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Dental Lab Technician Careers: Job Duties, Education & Certification

Find out about dental lab technician training and careers.

hands fixing tooth in lab
Home » Specialties » Dental Lab Technician

Dental Lab Tech At a Glance

  • What you’ll do: As a dental lab technician, you’ll fill orders from dentists for a variety of dental appliances. You’ll work with sophisticated equipment and a broad range of materials to create tooth replacements that are realistic and aesthetically pleasing, as well as functional.
  • Where you’ll work: Commercial dental laboratories, private dental offices, hospitals (including the U.S. Department of Veterans Affairs’ hospitals), dental schools, dental manufacturers and suppliers, private practice
  • Degree you’ll need: 2-year dental lab technician program leading to an associate’s degree or certificate
  • Median annual salary: $45,770

Full Job Description

Using a dentists’ detailed written directions, and molds of a patient’s teeth or oral soft tissues, you’ll make the following items:

  • Full dentures for patients who are missing all of their teeth
  • Removable partial dentures or fixed bridges for those who are missing only one or a few teeth
  • Crowns, which cover the tooth and are designed to restore its original size and shape
  • Veneers, which are bonded to the tooth surface to improve the appearance of discolored, worn, chipped, or misaligned teeth
  • Orthodontic appliances and splints used to help straighten and protect teeth

Dental lab technicians can also specialize in one of five areas: orthodontic appliances, crowns and bridges, complete dentures, partial dentures and ceramics.

Median Annual Salary

The U.S. Bureau of Labor Statistics 2021 Occupational Employment Statistics reports the median annual salary for dental lab technicians as $45,770.

They list the following median annual salaries by state:

Dental Laboratory Technicians

National data

Median Salary: $45,770

Projected job growth: 12.2%

10th Percentile: $29,600

25th Percentile: $36,160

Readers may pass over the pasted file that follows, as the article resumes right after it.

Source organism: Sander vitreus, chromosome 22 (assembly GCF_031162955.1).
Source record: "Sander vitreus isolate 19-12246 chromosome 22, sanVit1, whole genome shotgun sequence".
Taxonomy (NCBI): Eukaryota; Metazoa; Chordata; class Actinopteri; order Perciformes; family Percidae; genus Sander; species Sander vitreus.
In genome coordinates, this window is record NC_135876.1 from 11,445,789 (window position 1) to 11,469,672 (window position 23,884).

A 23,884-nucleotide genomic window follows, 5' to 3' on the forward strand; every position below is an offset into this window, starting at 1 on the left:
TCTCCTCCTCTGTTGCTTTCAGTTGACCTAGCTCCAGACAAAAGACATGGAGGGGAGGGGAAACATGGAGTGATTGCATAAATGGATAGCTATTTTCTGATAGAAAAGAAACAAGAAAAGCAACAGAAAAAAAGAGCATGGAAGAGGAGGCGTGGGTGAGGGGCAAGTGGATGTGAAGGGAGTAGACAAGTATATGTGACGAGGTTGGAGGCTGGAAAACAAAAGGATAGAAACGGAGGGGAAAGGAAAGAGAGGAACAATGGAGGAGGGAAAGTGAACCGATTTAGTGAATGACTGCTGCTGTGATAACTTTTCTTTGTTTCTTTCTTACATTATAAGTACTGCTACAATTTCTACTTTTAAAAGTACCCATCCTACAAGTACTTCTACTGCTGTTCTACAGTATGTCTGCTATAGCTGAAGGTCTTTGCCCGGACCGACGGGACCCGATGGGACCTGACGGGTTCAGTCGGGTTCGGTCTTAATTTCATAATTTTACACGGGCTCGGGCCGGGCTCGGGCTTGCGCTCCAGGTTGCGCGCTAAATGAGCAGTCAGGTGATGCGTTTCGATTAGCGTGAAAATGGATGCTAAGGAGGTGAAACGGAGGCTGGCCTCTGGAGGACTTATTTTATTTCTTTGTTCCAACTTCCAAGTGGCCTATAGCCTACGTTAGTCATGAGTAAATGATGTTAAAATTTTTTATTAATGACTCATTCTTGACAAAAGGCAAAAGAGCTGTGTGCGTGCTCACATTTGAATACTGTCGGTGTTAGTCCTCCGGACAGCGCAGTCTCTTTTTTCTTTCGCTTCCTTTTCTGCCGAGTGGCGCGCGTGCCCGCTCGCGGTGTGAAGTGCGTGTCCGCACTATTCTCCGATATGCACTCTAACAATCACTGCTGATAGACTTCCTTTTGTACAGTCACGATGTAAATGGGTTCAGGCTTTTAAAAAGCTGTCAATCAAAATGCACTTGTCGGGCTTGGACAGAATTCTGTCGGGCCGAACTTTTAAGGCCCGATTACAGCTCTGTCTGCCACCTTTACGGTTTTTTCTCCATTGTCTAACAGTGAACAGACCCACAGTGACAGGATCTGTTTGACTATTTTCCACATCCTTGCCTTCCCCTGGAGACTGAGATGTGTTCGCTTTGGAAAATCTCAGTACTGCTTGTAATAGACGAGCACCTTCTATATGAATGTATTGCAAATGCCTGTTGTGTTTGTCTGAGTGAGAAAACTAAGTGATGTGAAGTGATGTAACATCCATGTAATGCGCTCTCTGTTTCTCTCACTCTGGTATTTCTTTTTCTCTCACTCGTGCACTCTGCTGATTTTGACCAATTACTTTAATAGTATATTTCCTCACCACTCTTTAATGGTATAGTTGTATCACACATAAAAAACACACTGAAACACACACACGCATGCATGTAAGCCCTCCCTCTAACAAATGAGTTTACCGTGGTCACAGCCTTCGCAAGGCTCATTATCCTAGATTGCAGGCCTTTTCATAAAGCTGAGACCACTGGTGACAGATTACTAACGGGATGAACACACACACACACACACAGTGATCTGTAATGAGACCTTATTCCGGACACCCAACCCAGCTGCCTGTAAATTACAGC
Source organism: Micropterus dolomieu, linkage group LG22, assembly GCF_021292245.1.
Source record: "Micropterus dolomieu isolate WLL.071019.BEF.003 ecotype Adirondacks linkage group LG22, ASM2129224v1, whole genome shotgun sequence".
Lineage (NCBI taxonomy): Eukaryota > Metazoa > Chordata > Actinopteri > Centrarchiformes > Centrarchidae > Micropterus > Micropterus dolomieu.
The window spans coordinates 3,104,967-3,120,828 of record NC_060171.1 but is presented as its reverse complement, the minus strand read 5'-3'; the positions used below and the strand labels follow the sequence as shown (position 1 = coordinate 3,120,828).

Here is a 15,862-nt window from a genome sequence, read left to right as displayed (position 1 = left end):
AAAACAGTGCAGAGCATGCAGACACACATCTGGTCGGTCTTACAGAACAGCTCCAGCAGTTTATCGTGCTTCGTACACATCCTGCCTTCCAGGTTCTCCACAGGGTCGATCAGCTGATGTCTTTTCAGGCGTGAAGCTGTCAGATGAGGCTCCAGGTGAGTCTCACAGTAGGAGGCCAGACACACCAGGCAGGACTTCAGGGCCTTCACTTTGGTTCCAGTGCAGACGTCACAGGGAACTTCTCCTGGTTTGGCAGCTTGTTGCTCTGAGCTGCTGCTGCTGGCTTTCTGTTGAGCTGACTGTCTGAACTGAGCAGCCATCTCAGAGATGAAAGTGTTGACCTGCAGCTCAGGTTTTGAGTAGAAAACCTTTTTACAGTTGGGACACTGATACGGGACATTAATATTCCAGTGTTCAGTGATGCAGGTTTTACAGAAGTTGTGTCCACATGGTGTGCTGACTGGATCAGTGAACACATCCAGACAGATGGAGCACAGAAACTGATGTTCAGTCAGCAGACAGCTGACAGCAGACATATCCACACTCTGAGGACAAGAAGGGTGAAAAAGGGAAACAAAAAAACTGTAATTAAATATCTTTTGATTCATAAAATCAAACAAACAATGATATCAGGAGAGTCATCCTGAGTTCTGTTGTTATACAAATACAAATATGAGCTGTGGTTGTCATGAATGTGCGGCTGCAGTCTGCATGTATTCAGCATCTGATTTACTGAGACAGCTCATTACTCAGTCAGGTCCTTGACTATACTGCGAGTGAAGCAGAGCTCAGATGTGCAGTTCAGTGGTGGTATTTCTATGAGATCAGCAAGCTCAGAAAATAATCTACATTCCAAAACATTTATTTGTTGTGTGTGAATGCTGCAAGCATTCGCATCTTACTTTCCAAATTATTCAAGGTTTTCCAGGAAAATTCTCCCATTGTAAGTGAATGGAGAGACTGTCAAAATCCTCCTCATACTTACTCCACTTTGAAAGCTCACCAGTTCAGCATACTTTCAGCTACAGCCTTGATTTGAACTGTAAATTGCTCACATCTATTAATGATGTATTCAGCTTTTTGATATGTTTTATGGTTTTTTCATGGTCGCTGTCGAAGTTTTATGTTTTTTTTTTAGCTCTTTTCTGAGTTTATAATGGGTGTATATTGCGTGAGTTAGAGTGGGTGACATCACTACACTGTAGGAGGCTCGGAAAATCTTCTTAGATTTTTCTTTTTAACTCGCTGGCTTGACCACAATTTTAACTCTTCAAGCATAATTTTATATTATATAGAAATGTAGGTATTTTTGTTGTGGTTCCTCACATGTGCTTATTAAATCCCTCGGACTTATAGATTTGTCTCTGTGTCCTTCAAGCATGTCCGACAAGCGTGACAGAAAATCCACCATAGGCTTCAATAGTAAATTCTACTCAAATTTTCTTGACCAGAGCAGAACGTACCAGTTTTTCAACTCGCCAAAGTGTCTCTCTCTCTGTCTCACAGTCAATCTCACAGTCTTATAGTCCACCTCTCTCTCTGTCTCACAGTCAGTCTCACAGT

75th Percentile: $57,730

90th Percentile: $71,740

Projected job growth: 12.2%

State data

State Median Salary Bottom 10% Top 10%
Alaska $60,330 $37,580 $61,340
Alabama $37,710 $23,380 $59,970
Arkansas $45,770 $30,210 $60,550
Arizona $48,620 $29,610 $70,200
California $44,290 $29,430 $73,310
Colorado $46,780 $30,480 $61,430
Connecticut $46,910 $29,290 $60,750
Delaware $46,500 $35,610 $83,320
Florida $46,640 $29,010 $75,340
Georgia $45,960 $29,130 $65,660
Hawaii $37,460 $29,610 $48,980
Iowa $42,610 $30,010 $59,970
Idaho $39,110 $18,710 $76,940
Illinois $48,400 $30,020 $74,580
Indiana $43,190 $29,820 $59,770
Kansas $47,490 $30,160 $75,140
Kentucky $47,440 $29,780 $74,770
Louisiana $37,630 $29,910 $59,380
Massachusetts $38,730 $29,860 $77,730
Maryland $43,180 $29,780 $72,800
Maine $48,040 $30,420 $74,160
Michigan $42,300 $29,820 $60,650
Minnesota $48,990 $31,180 $70,250
Missouri $37,870 $29,610 $59,780
Mississippi $43,030 $26,040 $59,360
Montana $37,520 $27,590 $74,580
North Carolina $47,540 $29,950 $74,940
North Dakota $47,440 $33,880 $62,740
Nebraska $39,760 $29,460 $59,830
New Hampshire $47,660 $35,660 $60,420
New Jersey $48,660 $33,750 $78,860
New Mexico $42,830 $29,460 $53,730
Nevada $47,270 $37,570 $78,150
New York $47,940 $30,160 $100,750
Ohio $46,640 $29,880 $61,400
Oklahoma $37,150 $24,770 $66,020
Oregon $45,160 $29,110 $61,270
Pennsylvania $44,280 $29,110 $62,710
Rhode Island $46,910 $30,160 $61,810
South Carolina $38,420 $26,440 $63,320
South Dakota $38,160 $36,730 $50,060
Tennessee $37,490 $23,670 $58,450
Texas $41,320 $29,210 $62,780
Utah $38,680 $24,040 $79,460
Virginia $46,910 $29,820 $75,390
Washington $48,190 $36,520 $71,640
Wisconsin $38,330 $29,710 $56,300
West Virginia $45,590 $28,470 $68,140

Source: U.S. Bureau of Labor Statistics (BLS) 2021 median salary; projected job growth through 2030. Actual salaries vary depending on location, level of education, years of experience, work environment, and other factors. Salaries may differ even more for those who are self-employed or work part time.

Education

Although each program has unique entry requirements, a high school diploma or GED is a standard prerequisite for applying to an accredited dental lab technology program.

Some dental technicians begin careers without a college degree, but you’ll find it’s easiest to start your career by pursuing formal training through an accredited program. There are 2-year dental lab technician programs leading to an associate’s degree or certificate; a few 4-year bachelor’s programs are also available. These programs are offered at community colleges, vocational schools, technical colleges, universities and dental schools.

In addition to formal training, you’ll find the following skills will serve you well in your dental technician career:

  • Ability to do precision work with your hands
  • Ability to work independently
  • Attention to detail and aesthetics

Dental Lab Tech Certification

There is no license required for dental lab technicians, but optional certification is available. Certification recognizes a dental lab technician’s knowledge and technical skills. It involves passing an exam administered by the National Board for Certification in Dental Laboratory Technology. In order to take the certification exam, you must have completed an accredited dental laboratory technology program and have had two years of professional experience, or, if you’ve been trained on the job or through a non-accredited program, you can take the exam after five years of work experience as a dental lab technician. Upon passing the exam, you become a Certified Dental Technician (CDT).